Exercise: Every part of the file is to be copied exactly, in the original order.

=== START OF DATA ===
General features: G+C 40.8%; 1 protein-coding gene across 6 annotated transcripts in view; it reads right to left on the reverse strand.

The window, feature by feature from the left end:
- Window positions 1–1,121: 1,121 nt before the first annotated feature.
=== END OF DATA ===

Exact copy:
General features: G+C 40.8%; 1 protein-coding gene across 6 annotated transcripts in view; it reads right to left on the reverse strand.

The window, feature by feature from the left end:
- Window positions 1–1,121: 1,121 nt before the first annotated feature.